For now, Trump seems to be following President Richard Nixon playbook: slowly draw down the number of boots on the ground while escalating the air war and aiming for a “peace with honor” conclusion to the conflict. Nixon resumed bombing of North Vietnam with the Linebacker operations from May to October, then resuming in December of the election year of 1972. By the time he won re-election through a stunning landslide, the end of the war seemed no closer. It wasn’t until after Nixon’s second inauguration that American military involvement in Vietnam finally came to an end, followed by a total withdrawal in 1975 when the North finally overcame the South and seized Saigon.
But even as Communist forces were rolling in, some still insisted on staying and re-engaging in the war to save South Vietnam. Ambassador Graham Martin was requesting military support from Washington to help the South’s military and delayed evacuation even with the North knocking on Saigon’s door, potentially placing the lives of Americans at risk. As in Lebanon nine years later, America’s long war in Vietnam ended only when the writing was on the wall. Even then, the country had to be dragged kicking and screaming out of the war. Even to this day, some insist the United States could’ve won the struggle.
After expending more ordnance in Afghanistan than ever before in 2019 (since the military’s kept count), the United States has kept up the pressure on the Taliban through January, even as peace talks appear to making some progress. In fact, both sides appear to have reached an agreement for a short reduction in violence to facilitate negotiations for a withdrawal of U.S./Coalition troops.
While a welcome development, observers shouldn’t read too much into it—yet. This isn’t the first time the United States and Taliban have attempted to reach a compromise and fail. More ominously, the Taliban continuously refuse to recognize the U.S.-backed Afghan government, dampening prospects for an enduring peace. Most important, when compared to past adversaries like North Vietnam, the Taliban have less incentive to negotiate; the United States never occupied the former. The Taliban consider Afghanistan their home, right or wrong, and are more than willing to keep up the fight for as long as necessary, should talks fail. Furthermore, the Trump administration still doesn’t plan on a full withdrawal, instead reducing the 13,000-strong contingent to around 8,600 and continuing the counter-terrorism and stability mission with a smaller footprint.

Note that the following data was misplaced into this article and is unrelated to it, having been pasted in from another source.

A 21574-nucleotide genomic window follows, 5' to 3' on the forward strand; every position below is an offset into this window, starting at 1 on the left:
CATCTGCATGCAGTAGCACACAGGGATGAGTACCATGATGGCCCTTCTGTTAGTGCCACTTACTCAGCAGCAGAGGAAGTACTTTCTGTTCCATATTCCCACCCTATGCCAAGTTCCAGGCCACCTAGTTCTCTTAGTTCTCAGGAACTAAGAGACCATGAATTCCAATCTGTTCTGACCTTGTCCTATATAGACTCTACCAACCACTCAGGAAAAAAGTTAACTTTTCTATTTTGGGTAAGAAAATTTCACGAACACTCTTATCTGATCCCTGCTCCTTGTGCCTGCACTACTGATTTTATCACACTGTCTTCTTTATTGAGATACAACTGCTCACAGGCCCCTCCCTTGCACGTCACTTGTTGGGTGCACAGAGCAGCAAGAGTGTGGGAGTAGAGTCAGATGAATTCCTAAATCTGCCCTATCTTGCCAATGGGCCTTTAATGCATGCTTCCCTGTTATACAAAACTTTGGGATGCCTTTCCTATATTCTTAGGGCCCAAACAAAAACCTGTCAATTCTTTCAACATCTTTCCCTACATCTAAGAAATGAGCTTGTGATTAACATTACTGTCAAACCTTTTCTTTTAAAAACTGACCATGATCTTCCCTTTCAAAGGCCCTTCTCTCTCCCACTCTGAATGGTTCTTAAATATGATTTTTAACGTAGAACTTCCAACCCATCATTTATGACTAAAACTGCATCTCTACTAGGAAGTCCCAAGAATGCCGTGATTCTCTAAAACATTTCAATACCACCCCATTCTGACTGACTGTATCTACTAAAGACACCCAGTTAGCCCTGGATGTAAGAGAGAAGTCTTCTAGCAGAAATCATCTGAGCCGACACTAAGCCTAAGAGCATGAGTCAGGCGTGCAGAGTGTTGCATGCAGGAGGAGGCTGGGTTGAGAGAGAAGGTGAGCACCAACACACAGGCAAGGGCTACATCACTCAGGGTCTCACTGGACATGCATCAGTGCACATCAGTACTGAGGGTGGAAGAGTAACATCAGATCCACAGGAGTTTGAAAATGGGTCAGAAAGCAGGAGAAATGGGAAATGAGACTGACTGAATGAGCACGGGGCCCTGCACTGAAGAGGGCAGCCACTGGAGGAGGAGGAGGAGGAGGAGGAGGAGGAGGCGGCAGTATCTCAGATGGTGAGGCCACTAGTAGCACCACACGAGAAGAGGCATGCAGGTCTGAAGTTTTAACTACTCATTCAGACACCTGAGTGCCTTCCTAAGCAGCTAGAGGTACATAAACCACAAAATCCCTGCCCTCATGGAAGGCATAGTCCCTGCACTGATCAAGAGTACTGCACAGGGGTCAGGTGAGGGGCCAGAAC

So long as U.S. troop deployments continue, the fight will also continue, and the prospect of re-escalation will always loom large. Whether one applies the Vietnam model or the Lebanon example, America’s travails in Afghanistan are far from over. Expect the end to finally come when U.S. diplomatic, economic, and military power can no longer prop up the country and there’s nothing left to rebuild nor stabilize in Kabul.
It’s a pessimistic future, but maybe not for Trump. Both Nixon and Reagan won with landslides in 1972 and 1984, respectively, despite the former escalating the bombing of North Vietnam and the latter’s ignominious departure from Lebanon.
The lesson of history appears to be that the outcome of the 2020 election won’t be decided over an endless war. It’s a lesson Trump may be taking to heart.
Edward Chang is a defense, military, and foreign policy writer. His writing has most prominently appeared in The American Conservative, The Aviation Geek Club The Federalist, The National Interest, and War Is Boring. Follow him on Twitter at @Edward_Chang_8.